Sentence structure: How to make your sentences much easier to read

Drawing of scientist holding a beaker

These extracts say the same thing but using a different sentence structure. Which one do you find easier to read?

Version 1

The use of polymers to produce prosthetic heart valves that have the positive attributes of current commercial and mechanical valves without any of their drawbacks, has been a focus of research since the 1950s. (34 words)

 

Version 2

Since the 1950s, scientists have been trying to use polymers to produce prosthetic heart valves that have the positive attributes of current commercial and mechanical valves, but without any of their drawbacks. (32 words)

 

The subject matter is the same. The language is equally technical. The sentences are of similar lengths (in fact, both are longer than the maximum length I would recommend for business writing).

Yet most people would say version 2 is far easier to get through. But why? To find out, we need to look closely at the sentence structure of each.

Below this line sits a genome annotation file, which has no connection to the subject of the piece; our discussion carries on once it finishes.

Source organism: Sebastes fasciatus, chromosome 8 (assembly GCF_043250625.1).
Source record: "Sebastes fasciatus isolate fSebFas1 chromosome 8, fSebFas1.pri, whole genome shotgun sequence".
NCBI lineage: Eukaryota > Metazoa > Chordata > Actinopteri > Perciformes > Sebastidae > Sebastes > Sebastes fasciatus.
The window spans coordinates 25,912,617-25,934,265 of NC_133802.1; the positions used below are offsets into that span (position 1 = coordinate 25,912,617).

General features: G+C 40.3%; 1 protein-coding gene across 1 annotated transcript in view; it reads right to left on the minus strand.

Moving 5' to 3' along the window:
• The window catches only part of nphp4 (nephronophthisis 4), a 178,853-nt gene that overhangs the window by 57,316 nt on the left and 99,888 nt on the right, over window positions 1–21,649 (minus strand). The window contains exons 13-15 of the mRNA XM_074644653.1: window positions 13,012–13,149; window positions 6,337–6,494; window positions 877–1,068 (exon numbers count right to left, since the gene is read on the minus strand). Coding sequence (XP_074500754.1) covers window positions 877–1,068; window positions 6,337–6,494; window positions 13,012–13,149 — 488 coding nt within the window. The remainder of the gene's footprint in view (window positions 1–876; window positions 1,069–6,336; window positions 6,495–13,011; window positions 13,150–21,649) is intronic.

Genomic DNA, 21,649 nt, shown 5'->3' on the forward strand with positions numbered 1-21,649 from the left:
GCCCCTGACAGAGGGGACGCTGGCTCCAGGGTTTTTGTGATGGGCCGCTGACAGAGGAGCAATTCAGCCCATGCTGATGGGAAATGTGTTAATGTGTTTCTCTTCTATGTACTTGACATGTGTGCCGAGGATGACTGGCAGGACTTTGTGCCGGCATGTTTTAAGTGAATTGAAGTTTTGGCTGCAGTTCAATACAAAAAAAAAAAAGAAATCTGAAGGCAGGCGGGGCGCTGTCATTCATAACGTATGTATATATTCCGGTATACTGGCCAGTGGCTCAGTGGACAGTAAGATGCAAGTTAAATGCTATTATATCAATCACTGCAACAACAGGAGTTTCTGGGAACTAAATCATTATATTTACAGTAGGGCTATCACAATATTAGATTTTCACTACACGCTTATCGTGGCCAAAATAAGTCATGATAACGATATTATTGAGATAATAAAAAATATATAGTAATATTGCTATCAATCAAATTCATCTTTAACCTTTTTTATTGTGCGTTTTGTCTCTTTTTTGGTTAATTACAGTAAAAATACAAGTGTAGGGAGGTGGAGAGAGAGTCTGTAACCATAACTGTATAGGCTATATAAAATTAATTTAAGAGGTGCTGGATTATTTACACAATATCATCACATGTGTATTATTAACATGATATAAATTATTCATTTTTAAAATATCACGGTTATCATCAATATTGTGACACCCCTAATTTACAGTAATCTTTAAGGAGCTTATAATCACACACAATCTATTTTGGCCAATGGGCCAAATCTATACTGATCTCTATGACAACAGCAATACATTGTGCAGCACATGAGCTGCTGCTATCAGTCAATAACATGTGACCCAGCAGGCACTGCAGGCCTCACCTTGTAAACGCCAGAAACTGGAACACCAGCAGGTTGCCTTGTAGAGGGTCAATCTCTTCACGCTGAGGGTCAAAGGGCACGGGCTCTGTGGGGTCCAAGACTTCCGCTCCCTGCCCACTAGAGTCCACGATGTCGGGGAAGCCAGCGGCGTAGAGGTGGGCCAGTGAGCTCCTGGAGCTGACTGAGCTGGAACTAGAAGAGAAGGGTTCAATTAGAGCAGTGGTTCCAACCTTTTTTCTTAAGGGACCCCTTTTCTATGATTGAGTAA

Let’s start by looking at who or what is doing the main action of each sentence.  In the grammatical parlance, this is the subject of the sentence – I call it the sentence’s main ‘do-er’.

The subject/doer of the sentence

Version 1: The use of polymers

Version 2: Scientists

 

In Version 2, the subject or doer of the sentence is a person – or rather persons. Scientists. Real-life human beings you can see. In fact, I bet you’re picturing someone in a lab coat right now.

In Version 1, the subject or doer of the sentence is much harder to visualise. That’s because it’s not a person or even a thing, but an abstract concept -‘the use’.

If I asked you to draw a scientist, I’m guessing you could have a pretty good crack at it – even if it’s just a stick man holding a test-tube. But if I asked you to draw a ‘use’, where would you start?

And that’s where the difficulties with Version 1 start. It opens with an abstract concept that’s hard to imagine, something that’s hard to hold in your head while you read the rest of the sentence.

Next, let’s look at the main verb or doing word of the sentence – highlighted below.

 

Verb/doing word of the sentence

Version 1

The use of polymers to produce prosthetic heart valves that have the positive attributes of current commercial and mechanical valves without any of their drawbacks, has been a focus of research since the 1950s. (34 words)

 

Version 2

Since the 1950s, scientists have been trying to use polymers to produce prosthetic heart valves that have the positive attributes of current commercial and mechanical valves, but without any of their drawbacks. (32 words)

 

Notice the striking difference in position?